With a glide ratio of only 8:1, you don't get very far in these conditions and really need to have a good bailout landing site. We have a gizmo called a speed bar that we use with our feet to change the angle of attack on the leading edge of the wing to help "drive" through the headwind or to increase our speed. The only problem is that if you're too agressive and encounter turbulent air, you can get a frontal collapse of the wing and then you're in a world of hurt.

My understanding of gliding is that you're always coming down. It's just that the column of air you're in is rising faster than your decent rate. So the net effect is you're able to maintain your altitude or climb.

I don't think that increasing the horizontal air flow over my glider would appreciably increase it's lift. I could be wrong, but that's why we're always in search of thermals. Upward moving columns of air. Maybe this is just a factor for paragliders aircraft?

Now I'm confused!


 Confused
Just give me my Vario, my Ozone Mojo and a gorgeous day of soaring.
 
aogdesk
Posts: 748
Joined: Wed Jun 09, 2004 2:26 am

RE: Flying Stationary/backwards Relative To The Ground

Sat Apr 22, 2006 12:44 am

Demonstrate like this: With your right hand raised, make a flat surface high above your head. Now, in one quick swooping motion, bring your hand down across your friends face, making firm contact. You've already done your best to explain verbally, hopefully my method of demonstration will drive the point home.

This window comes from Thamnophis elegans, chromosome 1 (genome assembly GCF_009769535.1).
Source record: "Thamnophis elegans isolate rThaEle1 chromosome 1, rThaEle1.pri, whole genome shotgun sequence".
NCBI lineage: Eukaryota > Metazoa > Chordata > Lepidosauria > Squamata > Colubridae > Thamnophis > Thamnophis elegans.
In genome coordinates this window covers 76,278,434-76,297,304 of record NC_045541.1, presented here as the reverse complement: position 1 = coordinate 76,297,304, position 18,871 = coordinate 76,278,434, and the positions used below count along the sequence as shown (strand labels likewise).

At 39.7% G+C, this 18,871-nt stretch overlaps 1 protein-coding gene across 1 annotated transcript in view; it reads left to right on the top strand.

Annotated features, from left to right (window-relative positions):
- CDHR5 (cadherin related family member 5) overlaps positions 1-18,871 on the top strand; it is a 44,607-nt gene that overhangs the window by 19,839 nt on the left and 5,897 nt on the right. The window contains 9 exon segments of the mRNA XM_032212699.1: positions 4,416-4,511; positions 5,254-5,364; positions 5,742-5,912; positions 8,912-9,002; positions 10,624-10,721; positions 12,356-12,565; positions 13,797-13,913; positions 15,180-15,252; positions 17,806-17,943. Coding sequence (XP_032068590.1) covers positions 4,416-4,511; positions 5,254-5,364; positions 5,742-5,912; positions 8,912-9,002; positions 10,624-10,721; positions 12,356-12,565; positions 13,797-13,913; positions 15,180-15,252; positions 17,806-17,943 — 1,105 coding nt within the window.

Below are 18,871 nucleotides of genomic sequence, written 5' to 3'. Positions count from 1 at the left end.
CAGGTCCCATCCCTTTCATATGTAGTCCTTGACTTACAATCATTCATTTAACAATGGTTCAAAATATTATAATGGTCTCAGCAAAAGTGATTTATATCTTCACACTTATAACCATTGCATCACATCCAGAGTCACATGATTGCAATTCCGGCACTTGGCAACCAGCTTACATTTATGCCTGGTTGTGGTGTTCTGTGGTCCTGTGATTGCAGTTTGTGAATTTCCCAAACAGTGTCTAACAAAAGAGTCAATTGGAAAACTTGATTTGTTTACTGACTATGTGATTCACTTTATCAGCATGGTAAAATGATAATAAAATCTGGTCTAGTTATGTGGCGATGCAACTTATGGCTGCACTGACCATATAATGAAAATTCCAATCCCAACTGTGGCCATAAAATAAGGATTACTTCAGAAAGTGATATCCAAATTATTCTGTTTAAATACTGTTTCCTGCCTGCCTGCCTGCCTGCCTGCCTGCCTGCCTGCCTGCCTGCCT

User avatar
Starlionblue
Posts: 19879
Joined: Fri Feb 27, 2004 9:54 pm

RE: Flying Stationary/backwards Relative To The Ground

Sat Apr 22, 2006 1:24 am

Quoting Okelleynyc (Reply 5):
My understanding of gliding is that you're always coming down. It's just that the column of air you're in is rising faster than your decent rate. So the net effect is you're able to maintain your altitude or climb.

I like the explanation.

Quoting Aogdesk (Reply 6):
Demonstrate like this: With your right hand raised, make a flat surface high above your head. Now, in one quick swooping motion, bring your hand down across your friends face, making firm contact. You've already done your best to explain verbally, hopefully my method of demonstration will drive the point home.

LOL!


It always amazes me how some people fail to think analytically, but are stuck in old preconceptions. Evaluate the evidence, always.
"There are no stupid questions, but there are a lot of inquisitive idiots." - John Ringo
 
474218
Posts: 4510
Joined: Mon Oct 10, 2005 12:27 pm

RE: Flying Stationary/backwards Relative To The Ground

Sat Apr 22, 2006 1:37 am

STOL aircraft work on the principal that if they can lower the stall speed to a point where the the headwind is greater, you can takeoff and land in a very short distance. I saw a Helio Courier (USAF U-10) land during an Edwards AFB airshow in the 1960's. The pilot flew into a 35mph headwind lowered the flaps increased the angle of attack and flew backwards a short distance and then landed, with no perceptible roll-out. After sitting on the ground for a short time the pilot throttled up and became airborne with no perceptible takeoff roll. The U-10 stall speed was about 30mph and the 35mph headwind was enough to create the lift required.